The Rio Nuevo Multipurpose Facilities District voted Wednesday to spend $52 million to bring Caterpillar Inc. to Tucson.
Along with $4 million promised to Caterpillar by the Arizona Commerce Authority, the offer is one of the largest in recent state history, Rio Nuevo officials said.
The Rio Nuevo board’s unanimous vote came after about 20 minutes of discussion.
Arizona Gov. Doug Ducey on Tuesday announced the addition of Caterpillar’s Surface, Mining & Technology Division to downtown Tucson with up to 600 executive jobs over the next five years and an estimated economic impact of $600 million.
“If you want to attract big businesses, you’ve got to put some skin in the game,” Rio Nuevo Chairman Fletcher McCusker told board members. “We’re the first up to advance the ball … and demonstrate to Caterpillar how important they are to this community.”
A $2 million payment will be made to Caterpillar, in conjunction with the state’s $4 million, for moving expenses.
The other $50 million approved will be used to build a new headquarters for the earth-moving company, west of Interstate 10 and just south of West Cushing Street.
McCusker said the $50 million could be secured by Rio Nuevo through direct bank financing or by issuing bonds.
He stressed that the building will be in line with the area’s architecture.
The motion stated that Rio Nuevo would enter into a 25-year lease with Caterpillar for the building with an option for Caterpillar to buy the building at the end of the lease. The company will be responsible for paying utilities and taxes.
Prior to the vote, the board heard from Joe Snell, CEO of Sun Corridor Inc., which helped recruit Caterpillar to Tucson.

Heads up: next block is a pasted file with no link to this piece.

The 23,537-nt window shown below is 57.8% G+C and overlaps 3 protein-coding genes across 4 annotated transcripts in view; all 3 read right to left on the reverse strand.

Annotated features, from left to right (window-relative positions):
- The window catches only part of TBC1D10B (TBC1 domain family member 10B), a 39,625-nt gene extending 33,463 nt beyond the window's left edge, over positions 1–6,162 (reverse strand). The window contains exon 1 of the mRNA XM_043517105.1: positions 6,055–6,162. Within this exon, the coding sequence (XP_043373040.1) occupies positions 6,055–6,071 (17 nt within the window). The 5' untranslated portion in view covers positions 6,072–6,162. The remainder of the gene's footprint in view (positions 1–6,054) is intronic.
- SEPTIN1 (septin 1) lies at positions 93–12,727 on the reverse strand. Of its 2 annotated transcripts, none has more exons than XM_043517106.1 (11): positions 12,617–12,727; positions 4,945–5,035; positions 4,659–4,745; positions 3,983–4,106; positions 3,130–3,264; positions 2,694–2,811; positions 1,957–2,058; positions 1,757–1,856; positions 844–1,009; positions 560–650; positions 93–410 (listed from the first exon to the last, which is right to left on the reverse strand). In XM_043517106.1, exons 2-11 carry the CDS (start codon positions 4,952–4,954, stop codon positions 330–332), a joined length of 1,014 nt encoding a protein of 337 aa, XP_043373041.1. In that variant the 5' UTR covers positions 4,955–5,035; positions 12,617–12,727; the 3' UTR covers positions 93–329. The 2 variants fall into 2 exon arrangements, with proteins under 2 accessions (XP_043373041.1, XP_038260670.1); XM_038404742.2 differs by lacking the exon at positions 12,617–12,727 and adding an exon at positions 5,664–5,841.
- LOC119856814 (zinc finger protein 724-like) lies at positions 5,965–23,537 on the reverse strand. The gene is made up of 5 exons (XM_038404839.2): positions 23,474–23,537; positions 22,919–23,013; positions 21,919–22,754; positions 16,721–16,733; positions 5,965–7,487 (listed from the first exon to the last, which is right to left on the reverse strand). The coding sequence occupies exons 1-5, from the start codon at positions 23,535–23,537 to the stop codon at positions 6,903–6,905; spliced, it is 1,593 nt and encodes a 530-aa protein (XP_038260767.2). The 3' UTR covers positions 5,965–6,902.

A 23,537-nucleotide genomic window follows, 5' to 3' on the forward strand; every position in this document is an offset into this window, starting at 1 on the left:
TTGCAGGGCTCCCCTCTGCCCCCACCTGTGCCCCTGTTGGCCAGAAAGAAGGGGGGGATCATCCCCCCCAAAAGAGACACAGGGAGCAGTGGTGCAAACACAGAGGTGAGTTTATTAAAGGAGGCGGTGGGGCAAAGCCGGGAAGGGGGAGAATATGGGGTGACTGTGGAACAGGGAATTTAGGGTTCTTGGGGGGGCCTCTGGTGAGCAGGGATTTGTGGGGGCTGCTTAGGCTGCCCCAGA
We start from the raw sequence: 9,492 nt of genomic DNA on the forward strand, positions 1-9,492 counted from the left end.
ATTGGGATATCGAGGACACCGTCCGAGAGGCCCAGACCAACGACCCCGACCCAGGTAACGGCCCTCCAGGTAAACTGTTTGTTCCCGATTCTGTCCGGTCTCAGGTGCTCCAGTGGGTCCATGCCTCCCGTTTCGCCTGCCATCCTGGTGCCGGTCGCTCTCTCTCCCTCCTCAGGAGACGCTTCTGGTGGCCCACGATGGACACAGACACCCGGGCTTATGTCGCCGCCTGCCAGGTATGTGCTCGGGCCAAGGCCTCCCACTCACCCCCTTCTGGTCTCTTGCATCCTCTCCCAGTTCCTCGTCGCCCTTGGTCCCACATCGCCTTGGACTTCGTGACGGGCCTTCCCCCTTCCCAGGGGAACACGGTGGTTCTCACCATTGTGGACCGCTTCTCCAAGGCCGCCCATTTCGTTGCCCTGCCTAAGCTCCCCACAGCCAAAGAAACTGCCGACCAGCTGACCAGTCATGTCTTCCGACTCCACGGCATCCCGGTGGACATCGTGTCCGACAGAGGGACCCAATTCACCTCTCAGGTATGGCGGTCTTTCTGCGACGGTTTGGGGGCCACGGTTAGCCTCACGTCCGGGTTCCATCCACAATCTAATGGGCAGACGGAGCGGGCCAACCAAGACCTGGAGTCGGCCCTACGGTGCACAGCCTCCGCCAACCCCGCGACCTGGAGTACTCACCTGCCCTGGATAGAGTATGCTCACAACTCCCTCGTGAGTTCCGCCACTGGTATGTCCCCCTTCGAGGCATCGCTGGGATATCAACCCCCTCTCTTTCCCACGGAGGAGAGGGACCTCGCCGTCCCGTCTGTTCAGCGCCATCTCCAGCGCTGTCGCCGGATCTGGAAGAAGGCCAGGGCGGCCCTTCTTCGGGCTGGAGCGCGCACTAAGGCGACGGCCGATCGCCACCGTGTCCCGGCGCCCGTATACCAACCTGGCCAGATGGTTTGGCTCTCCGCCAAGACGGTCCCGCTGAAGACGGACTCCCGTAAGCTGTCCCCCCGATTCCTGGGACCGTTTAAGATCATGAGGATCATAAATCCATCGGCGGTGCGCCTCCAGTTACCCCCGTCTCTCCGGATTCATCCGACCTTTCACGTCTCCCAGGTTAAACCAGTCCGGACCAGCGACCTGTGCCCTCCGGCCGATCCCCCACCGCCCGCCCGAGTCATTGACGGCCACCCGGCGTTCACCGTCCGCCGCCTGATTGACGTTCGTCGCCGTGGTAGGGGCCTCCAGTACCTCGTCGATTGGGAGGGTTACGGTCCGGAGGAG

“From an economic development standpoint, this is the home run this community has been waiting for,” he said. “This does a lot for our reputation.”
Congratulatory calls Wednesday came from all over the country, as well as from London and Mexico City, Snell said. “This is gonna help our brand,” he told the board.
The Tucson headquarters will be a consolidation of five or six Caterpillar sites around the country.
Caterpillar’s key industries are construction, mining, oil and gas. Falling oil prices have reduced the amount of drilling activity and the mining industry is in a down cycle.
In September, Caterpillar announced a major restructuring that included cutting up to 5,000 employees by the end of 2016, facility closures and consolidations. Staff cuts could rise to 10,000 by 2018, the company said.
Officials said the restructuring would lower operating costs by about $1.5 billion a year when fully implemented.
Company revenues in 2015 were about $48 billion.
“The state’s budget is around $9 billion,” McCusker pointed out. “This is not a startup company, it’s a true American iconic brand.”
He said Caterpillar chose Tucson as the consolidated location because of the lower cost of doing business and the area’s cost of living.
The majority of the Caterpillar jobs will be filled by relocated employees from around the globe in executive management, engineering, product development and support positions. Salaries are in the $90,000-plus range.
In the coming weeks, between 40 and 60 employees will temporarily relocate into a county-owned building at 97 E. Congress St., while the new facility is built.
The Pima County Board of Supervisors will take up the lease agreement at its meeting next week and the Tucson City Council still must approve the sale of the land where the new headquarters will be built.